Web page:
One truly “international” act that India appears to have got right is the International Film Festival of India (IFFI). In this centenary year of Indian cinema, the 44th edition of IFFI, which was hosted in Goa for the 10th year, would be remembered for some unforgettable films and the presence of great filmmakers.
Increasingly, audiences — both classes and masses — are attracted to IFFI for the quality and variety of cinematic offerings. Glitter and glamour are no longer the pull factors at IFFI, where even personalities are in the spotlight for their work, values, experiences and insights, and not for their appearance or attire.
There were some outstanding films, features and documentaries among the more than 325 films — 171 of them from 76 countries — that unspooled in Goa between November 20 and November 30. More than a dozen of these, including Joshua Oppenheimer’s exceptional documentary The Act of Killing, were Oscar nominees. There were films by way of homage and tributes to legends such as Satyajit Ray, Ruth Prawer Jhabvala, Vadim Yusov (Andrei Tarkovsky’s director of photography), Nagisa Oshima, Bertrand Tavernier and KA Abbas.
IFFI-2013 hosted some iconic figures: Czech director Jiri Menzel, who was honoured with the Lifetime Achievement Award, and whose The Don Juans was the opening film; the highly political Polish filmmaker Agnieszka Holland; and, Buddhadeb Dasgupta. Then there were ‘star attractions’ such as Waheeda Rehman (awarded Centenary Film Personality), Susan Sarandon and Kamal Haasan.
Any IFFI regular could not have asked for more. As director Ramesh Sharma, best known for New Delhi Times, observed, this festival has delivered some great films — at least five from old masters and five from contemporary masters. “These films may not be to everyone’s liking, but that’s what they made. We have some of the best European filmmakers in the jury. And, this festival got more TV exposure than any other IFFI,” said Sharma. However, he noted that there are organisational problems because of multiple authorities and consequent ego clashes.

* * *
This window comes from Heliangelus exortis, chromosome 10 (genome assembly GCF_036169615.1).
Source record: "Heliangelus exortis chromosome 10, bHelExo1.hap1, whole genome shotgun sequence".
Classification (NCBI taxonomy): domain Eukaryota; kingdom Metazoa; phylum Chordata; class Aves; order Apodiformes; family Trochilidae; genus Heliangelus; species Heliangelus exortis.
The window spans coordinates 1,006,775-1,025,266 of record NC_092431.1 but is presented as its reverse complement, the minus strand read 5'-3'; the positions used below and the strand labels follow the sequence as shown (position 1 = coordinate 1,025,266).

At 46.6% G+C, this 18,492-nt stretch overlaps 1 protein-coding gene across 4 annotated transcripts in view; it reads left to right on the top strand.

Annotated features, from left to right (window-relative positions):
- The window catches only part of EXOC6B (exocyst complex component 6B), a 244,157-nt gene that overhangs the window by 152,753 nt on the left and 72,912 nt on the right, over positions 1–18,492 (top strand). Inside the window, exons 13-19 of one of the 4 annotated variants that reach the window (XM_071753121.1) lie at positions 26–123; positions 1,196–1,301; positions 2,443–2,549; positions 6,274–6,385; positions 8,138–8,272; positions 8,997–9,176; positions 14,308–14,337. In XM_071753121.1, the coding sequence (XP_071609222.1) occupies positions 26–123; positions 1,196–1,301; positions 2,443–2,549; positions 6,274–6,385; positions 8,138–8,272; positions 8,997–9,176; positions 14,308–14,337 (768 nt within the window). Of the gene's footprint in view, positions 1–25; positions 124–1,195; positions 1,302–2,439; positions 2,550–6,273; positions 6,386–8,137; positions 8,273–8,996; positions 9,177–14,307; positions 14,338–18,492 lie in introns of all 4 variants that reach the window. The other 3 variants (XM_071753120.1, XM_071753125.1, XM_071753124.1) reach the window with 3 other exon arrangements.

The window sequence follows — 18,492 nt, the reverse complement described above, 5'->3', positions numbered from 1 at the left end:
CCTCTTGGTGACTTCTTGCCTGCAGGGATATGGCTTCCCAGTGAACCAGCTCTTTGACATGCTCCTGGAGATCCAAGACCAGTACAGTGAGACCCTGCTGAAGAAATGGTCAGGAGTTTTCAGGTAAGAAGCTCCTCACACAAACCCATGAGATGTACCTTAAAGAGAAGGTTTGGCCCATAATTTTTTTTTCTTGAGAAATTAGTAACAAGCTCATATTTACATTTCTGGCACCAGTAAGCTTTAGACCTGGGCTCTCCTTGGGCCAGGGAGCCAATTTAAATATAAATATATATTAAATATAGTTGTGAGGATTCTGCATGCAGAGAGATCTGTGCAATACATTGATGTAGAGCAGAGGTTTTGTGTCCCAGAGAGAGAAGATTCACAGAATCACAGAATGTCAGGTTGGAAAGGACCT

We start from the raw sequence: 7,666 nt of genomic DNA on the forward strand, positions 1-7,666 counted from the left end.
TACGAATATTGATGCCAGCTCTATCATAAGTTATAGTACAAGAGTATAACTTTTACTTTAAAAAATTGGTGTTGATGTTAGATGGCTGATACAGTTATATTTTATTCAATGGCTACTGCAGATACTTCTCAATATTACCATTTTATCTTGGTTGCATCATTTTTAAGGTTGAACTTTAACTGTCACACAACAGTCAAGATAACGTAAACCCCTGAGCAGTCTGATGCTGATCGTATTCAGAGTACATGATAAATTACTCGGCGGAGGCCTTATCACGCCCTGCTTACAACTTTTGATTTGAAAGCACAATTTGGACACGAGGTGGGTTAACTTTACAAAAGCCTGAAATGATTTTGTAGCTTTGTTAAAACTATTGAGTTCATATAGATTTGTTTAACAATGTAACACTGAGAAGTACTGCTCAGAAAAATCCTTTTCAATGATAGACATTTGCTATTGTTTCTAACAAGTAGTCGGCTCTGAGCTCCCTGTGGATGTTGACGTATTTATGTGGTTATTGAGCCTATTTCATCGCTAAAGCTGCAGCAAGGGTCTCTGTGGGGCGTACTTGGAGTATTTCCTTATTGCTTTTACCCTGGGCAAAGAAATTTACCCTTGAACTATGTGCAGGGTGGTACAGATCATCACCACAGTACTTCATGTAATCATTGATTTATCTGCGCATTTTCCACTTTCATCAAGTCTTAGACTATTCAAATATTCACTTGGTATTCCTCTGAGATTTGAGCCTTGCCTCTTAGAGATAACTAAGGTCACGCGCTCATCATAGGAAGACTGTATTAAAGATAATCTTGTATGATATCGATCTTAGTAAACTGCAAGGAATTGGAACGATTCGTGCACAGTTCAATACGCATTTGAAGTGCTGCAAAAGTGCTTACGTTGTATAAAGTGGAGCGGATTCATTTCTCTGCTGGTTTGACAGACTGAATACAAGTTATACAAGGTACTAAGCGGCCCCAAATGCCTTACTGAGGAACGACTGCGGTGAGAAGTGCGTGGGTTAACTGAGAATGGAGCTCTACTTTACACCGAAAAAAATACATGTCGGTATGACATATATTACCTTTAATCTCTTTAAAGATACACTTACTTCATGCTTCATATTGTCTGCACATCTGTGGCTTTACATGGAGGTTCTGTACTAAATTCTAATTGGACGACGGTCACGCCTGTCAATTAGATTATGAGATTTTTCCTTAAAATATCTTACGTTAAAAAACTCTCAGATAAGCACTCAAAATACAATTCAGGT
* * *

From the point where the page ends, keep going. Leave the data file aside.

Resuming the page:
Menzel, in Goa for the first time, says he’s been to India twice before; the first time was in 1987 with his film My Sweet Little Village, which, too, was well received.
Holland, whose retrospective of six films in Goa were a hit, had enjoyed the festival. “It’s an interesting mix of great films. This is my first time in IFFI-Goa, though I’ve seen film festivals in India. I am struck by the enthusiasm of the people taking part in IFFI”, she said. Maria Dousa, whose first feature film The Tree and the Swing was part of the country focus on Greece, was impressed by the variety of films on offer. “I am curious and excited to watch Indian art-house films”, she said after seeing Buddhadeb’s Uttara. Although IFFI is “very big”, Dousa says it is intimate with easy meetings and interactions in formal spaces and otherwise, too.
Director Adoor Gopalakrishnan is all praise for IFFI as it is now. “Festival fare has improved, prize money is more and the prestige of IFFI is rising. Now, it is truly international. In three years, IFFI Director Shankar Mohan has done a lot to raise the standard and stature of the festival. IFFI is more professional now with a number of good films. The decline of the last 20 years has been reversed, and IFFI is moving up. Now, it should not come down or decline again when the next director takes charge”.
Adoor says that the government needs to support IFFI with more independence and autonomy so that it can become more professional to compare with the best in the world. This is a point on which many IFFI regulars agree. When that happens, perhaps, IFFI could emerge as an expression of “soft power” in the conduct of India’s external affairs.
The author is an independent journalist based in New Delhi